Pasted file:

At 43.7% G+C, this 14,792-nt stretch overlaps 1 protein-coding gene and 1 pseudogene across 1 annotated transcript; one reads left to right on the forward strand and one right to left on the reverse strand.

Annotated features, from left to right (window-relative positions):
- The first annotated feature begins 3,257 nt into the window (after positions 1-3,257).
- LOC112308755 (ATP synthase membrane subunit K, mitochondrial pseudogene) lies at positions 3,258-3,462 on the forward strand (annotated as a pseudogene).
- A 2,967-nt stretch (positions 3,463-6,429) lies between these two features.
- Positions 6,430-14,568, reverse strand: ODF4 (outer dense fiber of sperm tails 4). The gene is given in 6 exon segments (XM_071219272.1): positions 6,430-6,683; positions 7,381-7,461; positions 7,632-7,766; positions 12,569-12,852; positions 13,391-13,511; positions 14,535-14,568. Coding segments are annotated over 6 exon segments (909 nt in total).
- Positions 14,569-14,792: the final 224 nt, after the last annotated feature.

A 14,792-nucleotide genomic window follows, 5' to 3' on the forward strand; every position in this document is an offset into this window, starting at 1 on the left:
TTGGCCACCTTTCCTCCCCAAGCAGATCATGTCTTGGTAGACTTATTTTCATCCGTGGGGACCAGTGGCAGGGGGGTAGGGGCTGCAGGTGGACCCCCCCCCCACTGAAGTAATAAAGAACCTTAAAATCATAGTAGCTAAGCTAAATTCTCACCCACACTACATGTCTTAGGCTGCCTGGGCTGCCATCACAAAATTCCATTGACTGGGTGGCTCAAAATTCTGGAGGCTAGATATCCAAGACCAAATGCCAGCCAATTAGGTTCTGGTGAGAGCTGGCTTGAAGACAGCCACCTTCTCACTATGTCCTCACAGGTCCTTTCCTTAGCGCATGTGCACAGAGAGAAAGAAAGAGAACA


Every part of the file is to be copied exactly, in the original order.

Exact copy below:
At 43.7% G+C, this 14,792-nt stretch overlaps 1 protein-coding gene and 1 pseudogene across 1 annotated transcript; one reads left to right on the forward strand and one right to left on the reverse strand.

Annotated features, from left to right (window-relative positions):
- The first annotated feature begins 3,257 nt into the window (after positions 1-3,257).
- LOC112308755 (ATP synthase membrane subunit K, mitochondrial pseudogene) lies at positions 3,258-3,462 on the forward strand (annotated as a pseudogene).
- A 2,967-nt stretch (positions 3,463-6,429) lies between these two features.
- Positions 6,430-14,568, reverse strand: ODF4 (outer dense fiber of sperm tails 4). The gene is given in 6 exon segments (XM_071219272.1): positions 6,430-6,683; positions 7,381-7,461; positions 7,632-7,766; positions 12,569-12,852; positions 13,391-13,511; positions 14,535-14,568. Coding segments are annotated over 6 exon segments (909 nt in total).
- Positions 14,569-14,792: the final 224 nt, after the last annotated feature.

A 14,792-nucleotide genomic window follows, 5' to 3' on the forward strand; every position in this document is an offset into this window, starting at 1 on the left:
TTGGCCACCTTTCCTCCCCAAGCAGATCATGTCTTGGTAGACTTATTTTCATCCGTGGGGACCAGTGGCAGGGGGGTAGGGGCTGCAGGTGGACCCCCCCCCCACTGAAGTAATAAAGAACCTTAAAATCATAGTAGCTAAGCTAAATTCTCACCCACACTACATGTCTTAGGCTGCCTGGGCTGCCATCACAAAATTCCATTGACTGGGTGGCTCAAAATTCTGGAGGCTAGATATCCAAGACCAAATGCCAGCCAATTAGGTTCTGGTGAGAGCTGGCTTGAAGACAGCCACCTTCTCACTATGTCCTCACAGGTCCTTTCCTTAGCGCATGTGCACAGAGAGAAAGAAAGAGAACA